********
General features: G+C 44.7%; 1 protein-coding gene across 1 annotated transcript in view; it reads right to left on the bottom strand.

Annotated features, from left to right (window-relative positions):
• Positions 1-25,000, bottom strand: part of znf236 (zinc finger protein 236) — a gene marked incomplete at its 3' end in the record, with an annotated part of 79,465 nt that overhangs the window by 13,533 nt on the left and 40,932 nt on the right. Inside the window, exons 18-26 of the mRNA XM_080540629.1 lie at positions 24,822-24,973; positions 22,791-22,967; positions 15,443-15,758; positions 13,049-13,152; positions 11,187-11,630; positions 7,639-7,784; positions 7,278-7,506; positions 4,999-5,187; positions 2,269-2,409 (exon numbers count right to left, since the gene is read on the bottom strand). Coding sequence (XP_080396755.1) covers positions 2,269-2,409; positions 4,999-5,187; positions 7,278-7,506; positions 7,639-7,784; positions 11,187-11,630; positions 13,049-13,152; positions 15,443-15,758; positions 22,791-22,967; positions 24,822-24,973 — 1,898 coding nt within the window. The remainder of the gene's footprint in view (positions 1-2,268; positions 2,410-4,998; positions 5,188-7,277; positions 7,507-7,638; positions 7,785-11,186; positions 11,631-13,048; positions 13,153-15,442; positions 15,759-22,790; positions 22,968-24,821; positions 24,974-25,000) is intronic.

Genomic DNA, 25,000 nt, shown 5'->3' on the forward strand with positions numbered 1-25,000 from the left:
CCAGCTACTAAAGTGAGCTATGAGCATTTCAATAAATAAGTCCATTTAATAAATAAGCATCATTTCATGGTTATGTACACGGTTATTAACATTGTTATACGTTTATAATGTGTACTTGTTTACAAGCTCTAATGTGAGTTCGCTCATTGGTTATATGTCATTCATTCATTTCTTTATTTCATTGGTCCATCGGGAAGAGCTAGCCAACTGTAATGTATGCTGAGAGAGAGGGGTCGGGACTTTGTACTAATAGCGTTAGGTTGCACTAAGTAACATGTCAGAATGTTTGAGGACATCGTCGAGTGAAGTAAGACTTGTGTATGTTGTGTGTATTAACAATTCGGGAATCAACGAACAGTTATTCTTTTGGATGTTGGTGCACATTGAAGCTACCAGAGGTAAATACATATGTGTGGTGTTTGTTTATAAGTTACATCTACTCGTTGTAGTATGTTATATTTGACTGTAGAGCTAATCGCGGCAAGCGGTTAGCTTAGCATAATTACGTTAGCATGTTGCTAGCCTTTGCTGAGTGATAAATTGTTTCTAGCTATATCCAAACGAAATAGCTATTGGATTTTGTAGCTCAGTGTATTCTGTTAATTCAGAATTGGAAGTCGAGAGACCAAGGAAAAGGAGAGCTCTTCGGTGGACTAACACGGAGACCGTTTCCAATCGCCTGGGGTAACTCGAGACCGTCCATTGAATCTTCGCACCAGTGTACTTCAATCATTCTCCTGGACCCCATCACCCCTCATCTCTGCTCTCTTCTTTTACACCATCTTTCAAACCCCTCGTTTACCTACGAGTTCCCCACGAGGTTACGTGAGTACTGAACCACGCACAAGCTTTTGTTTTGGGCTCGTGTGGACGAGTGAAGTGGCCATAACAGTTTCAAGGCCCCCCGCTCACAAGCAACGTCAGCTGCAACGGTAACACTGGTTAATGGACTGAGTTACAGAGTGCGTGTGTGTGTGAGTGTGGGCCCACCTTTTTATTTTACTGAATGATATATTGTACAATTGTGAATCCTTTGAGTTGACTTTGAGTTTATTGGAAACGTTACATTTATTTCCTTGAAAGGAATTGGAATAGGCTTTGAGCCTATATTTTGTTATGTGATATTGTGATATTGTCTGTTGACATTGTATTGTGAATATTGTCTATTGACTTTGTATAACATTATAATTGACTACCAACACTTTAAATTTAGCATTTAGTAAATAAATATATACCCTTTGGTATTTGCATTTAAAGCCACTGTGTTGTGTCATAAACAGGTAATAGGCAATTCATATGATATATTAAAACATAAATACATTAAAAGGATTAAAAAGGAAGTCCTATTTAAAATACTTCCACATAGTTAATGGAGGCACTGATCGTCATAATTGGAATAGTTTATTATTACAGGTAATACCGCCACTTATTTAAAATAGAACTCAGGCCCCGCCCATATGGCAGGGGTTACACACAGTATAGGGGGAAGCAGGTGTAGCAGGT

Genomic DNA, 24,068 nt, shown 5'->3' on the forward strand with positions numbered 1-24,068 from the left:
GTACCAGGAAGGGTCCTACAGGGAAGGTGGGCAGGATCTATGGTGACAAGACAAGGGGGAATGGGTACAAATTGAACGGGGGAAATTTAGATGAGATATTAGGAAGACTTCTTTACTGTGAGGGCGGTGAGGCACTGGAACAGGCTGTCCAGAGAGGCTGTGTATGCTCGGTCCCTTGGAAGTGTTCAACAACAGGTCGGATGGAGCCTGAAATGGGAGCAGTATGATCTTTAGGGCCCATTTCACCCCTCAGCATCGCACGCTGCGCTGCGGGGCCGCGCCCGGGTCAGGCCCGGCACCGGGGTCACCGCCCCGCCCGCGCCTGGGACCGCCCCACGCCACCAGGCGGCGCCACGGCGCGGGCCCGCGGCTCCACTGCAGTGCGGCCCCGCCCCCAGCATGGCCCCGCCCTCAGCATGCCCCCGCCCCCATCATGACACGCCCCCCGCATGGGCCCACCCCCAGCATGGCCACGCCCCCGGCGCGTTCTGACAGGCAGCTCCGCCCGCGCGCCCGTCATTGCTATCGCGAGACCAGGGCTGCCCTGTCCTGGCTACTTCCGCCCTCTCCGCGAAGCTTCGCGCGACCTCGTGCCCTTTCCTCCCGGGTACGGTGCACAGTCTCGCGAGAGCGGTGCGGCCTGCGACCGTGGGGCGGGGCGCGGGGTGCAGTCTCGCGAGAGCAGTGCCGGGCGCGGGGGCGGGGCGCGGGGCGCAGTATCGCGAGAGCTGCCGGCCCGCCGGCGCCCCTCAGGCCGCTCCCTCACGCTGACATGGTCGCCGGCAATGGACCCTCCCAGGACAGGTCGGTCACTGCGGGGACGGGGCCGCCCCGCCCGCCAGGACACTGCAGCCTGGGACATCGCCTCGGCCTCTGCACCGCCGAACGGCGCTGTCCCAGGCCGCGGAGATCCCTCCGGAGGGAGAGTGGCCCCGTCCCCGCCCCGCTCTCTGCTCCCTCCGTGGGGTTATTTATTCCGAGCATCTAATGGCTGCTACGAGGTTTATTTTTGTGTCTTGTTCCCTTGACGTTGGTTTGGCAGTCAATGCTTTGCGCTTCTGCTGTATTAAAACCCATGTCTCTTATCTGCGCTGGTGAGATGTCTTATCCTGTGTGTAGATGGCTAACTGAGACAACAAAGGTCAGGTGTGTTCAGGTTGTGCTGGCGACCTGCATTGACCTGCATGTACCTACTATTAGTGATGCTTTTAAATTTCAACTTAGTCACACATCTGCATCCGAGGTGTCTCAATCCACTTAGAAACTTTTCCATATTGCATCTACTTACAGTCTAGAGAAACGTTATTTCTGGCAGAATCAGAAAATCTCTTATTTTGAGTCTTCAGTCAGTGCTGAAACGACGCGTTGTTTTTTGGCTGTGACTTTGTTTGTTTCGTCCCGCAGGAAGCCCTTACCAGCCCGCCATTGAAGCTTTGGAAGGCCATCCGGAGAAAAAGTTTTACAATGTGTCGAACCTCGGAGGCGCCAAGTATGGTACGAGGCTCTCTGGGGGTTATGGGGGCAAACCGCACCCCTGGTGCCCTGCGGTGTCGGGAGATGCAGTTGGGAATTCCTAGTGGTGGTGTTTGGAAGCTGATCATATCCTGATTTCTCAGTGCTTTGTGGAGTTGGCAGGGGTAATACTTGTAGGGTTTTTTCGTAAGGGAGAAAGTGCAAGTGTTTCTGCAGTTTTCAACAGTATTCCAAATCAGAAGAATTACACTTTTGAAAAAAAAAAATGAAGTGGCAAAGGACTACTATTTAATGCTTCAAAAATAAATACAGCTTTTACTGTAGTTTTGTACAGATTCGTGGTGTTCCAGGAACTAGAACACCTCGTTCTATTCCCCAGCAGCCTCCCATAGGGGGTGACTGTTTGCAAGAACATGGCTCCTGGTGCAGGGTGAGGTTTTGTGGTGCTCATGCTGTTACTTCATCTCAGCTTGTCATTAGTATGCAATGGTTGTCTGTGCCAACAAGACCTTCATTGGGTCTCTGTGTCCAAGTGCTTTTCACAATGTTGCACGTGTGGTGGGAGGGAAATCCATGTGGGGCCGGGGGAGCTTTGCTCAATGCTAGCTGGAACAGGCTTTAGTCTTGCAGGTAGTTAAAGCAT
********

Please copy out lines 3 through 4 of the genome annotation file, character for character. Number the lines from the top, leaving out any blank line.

• Positions 1-25,000, bottom strand: part of znf236 (zinc finger protein 236) — a gene marked incomplete at its 3' end in the record, with an annotated part of 79,465 nt that overhangs the window by 13,533 nt on the left and 40,932 nt on the right. Inside the window, exons 18-26 of the mRNA XM_080540629.1 lie at positions 24,822-24,973; positions 22,791-22,967; positions 15,443-15,758; positions 13,049-13,152; positions 11,187-11,630; positions 7,639-7,784; positions 7,278-7,506; positions 4,999-5,187; positions 2,269-2,409 (exon numbers count right to left, since the gene is read on the bottom strand). Coding sequence (XP_080396755.1) covers positions 2,269-2,409; positions 4,999-5,187; positions 7,278-7,506; positions 7,639-7,784; positions 11,187-11,630; positions 13,049-13,152; positions 15,443-15,758; positions 22,791-22,967; positions 24,822-24,973 — 1,898 coding nt within the window. The remainder of the gene's footprint in view (positions 1-2,268; positions 2,410-4,998; positions 5,188-7,277; positions 7,507-7,638; positions 7,785-11,186; positions 11,631-13,048; positions 13,153-15,442; positions 15,759-22,790; positions 22,968-24,821; positions 24,974-25,000) is intronic.

Genomic DNA, 25,000 nt, shown 5'->3' on the forward strand with positions numbered 1-25,000 from the left: